In the first case, the essence of blackmail hinges on the potential exposure of confidential information. In contrast, the second case underscores the gravity of threats aimed at obliterating a company, further intensified by the overtones of legal extortion.

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State Blackmail Law

Let’s look at examples of how blackmail laws vary from state to state.

is blackmail illegal by states

01

New York

In New York, extortion starts as a class E felony, not a mere misdemeanor. Penalties span up to 4 years, but threats involving violence or property damage elevate the crime to a class C felony, punishable by up to 15 years. Depending on the extorted property's value, charges can range from a class E to class B felony, with the latter bringing a potential 25-year sentence.
02

Texas

Blackmail charges in Texas vary. Gains below $100 lead to a Class C misdemeanor with typically a $500 fine. Extorting $300,000 or more brings a first-degree felony charge with a potential sentence of 5 to 99 years and a fine of up to $10,000. Values between $2,500 and $30,000 are deemed a state jail felony, punishable by 6 months to 2 years in jail and the same fine.
03

Nevada

Nevada categorizes extortion as a category B felony. Standard penalties are 1 to 10 years in prison, fines up to $10,000, and restitution. But, “extortionate collection for debt” carries a shorter 1 to 6-year sentence. Blackmail convictions stay on records for 5 years before possible sealing.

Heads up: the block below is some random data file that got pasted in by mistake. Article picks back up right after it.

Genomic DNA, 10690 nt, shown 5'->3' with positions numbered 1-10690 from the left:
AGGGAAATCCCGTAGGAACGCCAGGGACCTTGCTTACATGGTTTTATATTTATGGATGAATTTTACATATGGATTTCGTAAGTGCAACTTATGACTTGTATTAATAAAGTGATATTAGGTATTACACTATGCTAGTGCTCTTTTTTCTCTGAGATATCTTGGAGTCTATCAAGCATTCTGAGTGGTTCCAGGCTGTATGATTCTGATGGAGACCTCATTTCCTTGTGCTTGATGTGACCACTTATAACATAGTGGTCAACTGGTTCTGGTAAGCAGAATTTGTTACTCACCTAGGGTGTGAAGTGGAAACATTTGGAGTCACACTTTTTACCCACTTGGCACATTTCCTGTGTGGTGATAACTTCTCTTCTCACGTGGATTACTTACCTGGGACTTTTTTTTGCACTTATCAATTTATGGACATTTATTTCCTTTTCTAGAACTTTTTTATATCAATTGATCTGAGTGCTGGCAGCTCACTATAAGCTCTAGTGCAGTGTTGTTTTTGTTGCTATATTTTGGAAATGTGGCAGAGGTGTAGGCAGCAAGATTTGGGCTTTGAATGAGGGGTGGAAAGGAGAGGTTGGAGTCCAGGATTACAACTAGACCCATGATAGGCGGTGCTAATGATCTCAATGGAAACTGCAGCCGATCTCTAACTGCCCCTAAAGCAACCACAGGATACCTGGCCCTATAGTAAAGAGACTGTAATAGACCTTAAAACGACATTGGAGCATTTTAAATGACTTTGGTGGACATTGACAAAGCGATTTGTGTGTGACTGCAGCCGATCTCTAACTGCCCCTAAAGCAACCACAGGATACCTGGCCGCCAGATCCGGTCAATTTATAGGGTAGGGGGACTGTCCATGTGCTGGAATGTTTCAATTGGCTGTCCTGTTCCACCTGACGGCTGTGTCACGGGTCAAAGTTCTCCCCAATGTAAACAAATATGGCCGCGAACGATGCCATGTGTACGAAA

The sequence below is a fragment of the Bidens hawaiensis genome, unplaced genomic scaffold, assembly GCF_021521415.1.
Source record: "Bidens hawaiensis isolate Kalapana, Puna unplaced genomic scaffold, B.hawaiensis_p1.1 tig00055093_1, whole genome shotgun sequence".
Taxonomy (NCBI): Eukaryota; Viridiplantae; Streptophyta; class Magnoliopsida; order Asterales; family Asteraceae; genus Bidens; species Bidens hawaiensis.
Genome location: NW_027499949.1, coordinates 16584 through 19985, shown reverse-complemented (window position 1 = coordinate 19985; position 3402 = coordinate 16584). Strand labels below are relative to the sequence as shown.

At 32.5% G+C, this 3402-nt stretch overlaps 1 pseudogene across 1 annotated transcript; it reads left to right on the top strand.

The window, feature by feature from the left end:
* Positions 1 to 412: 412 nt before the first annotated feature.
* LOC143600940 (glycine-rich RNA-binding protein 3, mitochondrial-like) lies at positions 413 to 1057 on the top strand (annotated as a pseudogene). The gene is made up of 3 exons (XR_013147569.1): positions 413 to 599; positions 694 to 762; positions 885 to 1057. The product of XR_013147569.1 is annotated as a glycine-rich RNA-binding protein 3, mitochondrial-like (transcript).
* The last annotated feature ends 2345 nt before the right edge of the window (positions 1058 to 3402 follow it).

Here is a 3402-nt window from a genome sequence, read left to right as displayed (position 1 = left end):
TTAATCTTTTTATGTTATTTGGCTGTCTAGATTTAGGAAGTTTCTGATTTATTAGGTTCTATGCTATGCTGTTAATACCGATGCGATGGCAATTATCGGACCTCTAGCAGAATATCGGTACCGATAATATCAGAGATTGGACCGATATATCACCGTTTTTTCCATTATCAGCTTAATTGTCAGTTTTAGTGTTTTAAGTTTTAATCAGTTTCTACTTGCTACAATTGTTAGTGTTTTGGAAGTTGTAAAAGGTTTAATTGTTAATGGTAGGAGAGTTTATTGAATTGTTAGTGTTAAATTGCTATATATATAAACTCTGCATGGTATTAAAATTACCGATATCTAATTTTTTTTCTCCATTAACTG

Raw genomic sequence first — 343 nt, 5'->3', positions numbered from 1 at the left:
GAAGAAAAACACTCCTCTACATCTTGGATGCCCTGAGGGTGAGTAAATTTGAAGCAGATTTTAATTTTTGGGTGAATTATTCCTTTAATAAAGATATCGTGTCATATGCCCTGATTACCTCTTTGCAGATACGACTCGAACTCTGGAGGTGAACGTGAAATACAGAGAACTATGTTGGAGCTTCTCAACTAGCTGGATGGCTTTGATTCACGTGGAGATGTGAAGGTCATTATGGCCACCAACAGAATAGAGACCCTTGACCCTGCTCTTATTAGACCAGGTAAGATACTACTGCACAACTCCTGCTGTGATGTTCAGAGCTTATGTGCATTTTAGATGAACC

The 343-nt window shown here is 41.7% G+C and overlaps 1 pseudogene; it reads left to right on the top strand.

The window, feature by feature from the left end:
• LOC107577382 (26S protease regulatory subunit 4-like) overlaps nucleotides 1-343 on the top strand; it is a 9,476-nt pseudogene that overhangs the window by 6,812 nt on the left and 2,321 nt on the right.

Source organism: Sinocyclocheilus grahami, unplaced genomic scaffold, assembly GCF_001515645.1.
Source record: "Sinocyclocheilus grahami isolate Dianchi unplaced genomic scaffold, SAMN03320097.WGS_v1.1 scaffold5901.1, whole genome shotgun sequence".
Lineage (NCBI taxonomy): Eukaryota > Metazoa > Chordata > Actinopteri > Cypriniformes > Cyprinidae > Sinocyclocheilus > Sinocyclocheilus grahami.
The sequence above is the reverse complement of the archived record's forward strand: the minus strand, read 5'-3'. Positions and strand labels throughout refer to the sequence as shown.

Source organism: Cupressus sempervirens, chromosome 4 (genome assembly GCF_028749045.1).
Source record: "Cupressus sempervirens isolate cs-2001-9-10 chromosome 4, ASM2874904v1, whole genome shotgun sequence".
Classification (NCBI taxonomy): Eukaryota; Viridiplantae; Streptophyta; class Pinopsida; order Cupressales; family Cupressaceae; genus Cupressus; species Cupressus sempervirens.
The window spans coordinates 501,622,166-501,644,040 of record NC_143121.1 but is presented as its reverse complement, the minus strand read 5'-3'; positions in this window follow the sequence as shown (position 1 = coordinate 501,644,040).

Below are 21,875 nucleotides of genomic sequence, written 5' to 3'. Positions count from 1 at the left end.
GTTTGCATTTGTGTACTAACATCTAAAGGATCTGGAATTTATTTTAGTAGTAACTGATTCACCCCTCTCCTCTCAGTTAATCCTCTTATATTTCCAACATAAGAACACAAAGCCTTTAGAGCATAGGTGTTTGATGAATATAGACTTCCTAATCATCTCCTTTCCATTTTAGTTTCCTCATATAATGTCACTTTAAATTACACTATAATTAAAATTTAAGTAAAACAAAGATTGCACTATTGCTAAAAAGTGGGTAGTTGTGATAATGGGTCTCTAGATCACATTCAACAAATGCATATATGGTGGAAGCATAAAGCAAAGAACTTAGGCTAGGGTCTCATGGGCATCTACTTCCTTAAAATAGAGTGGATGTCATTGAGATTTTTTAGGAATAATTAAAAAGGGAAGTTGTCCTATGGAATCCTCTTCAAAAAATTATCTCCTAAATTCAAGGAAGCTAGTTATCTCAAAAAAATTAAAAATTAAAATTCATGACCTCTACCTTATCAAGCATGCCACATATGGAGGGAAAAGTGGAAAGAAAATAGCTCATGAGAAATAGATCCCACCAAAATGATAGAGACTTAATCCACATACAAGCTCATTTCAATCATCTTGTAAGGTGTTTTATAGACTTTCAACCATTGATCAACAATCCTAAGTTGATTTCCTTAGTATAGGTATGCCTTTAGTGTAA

04

California

Blackmail examples under Penal Code 518 include threats to expose affairs for money, pressuring officials through force, or demanding compensation under threats of reporting crimes. The law against blackmail and extortion in California sees violations as felonies with up to 4 years in prison, a maximum $10,000 fine, and possible felony probation.

For a detailed review in your state, please consult a professional attorney or contact us. A lawyer can guide you through the legal process, represent you in court, and work towards achieving the best possible outcome for your case.

Summary

Blackmail is a serious crime with substantial penalties, varying from state to state and under federal law. Being informed about blackmail and extortion, their differences, and how they’re treated legally can help individuals navigate and seek appropriate legal help when necessary.

Faced with blackmail or extortion? Consult with expert lawyers or contact us for assistance in the shortest time.

Frequently Asked Questions

Have any questions about blackmail law?

Contact Us
What is proof of blackmail?

Written or recorded threats, evidence of coercion, and testimonies from victims or witnesses can serve as proof of blackmail.

Is it illegal to threaten to ruin someone's life?

Yes, such threats can constitute blackmail or extortion, both of which are illegal.

Will the police help if someone is blackmailing you?

Yes, you should report incidents of blackmail to the police for investigation.

Should I ignore a blackmailer?

No, you should document interactions and report them to the police and a lawyer. Do not engage or negotiate with the blackmailer.

How long can you go to jail for blackmail?

From 1 year at the federal level to 25+ years in some states.

William Green lawyer
William Green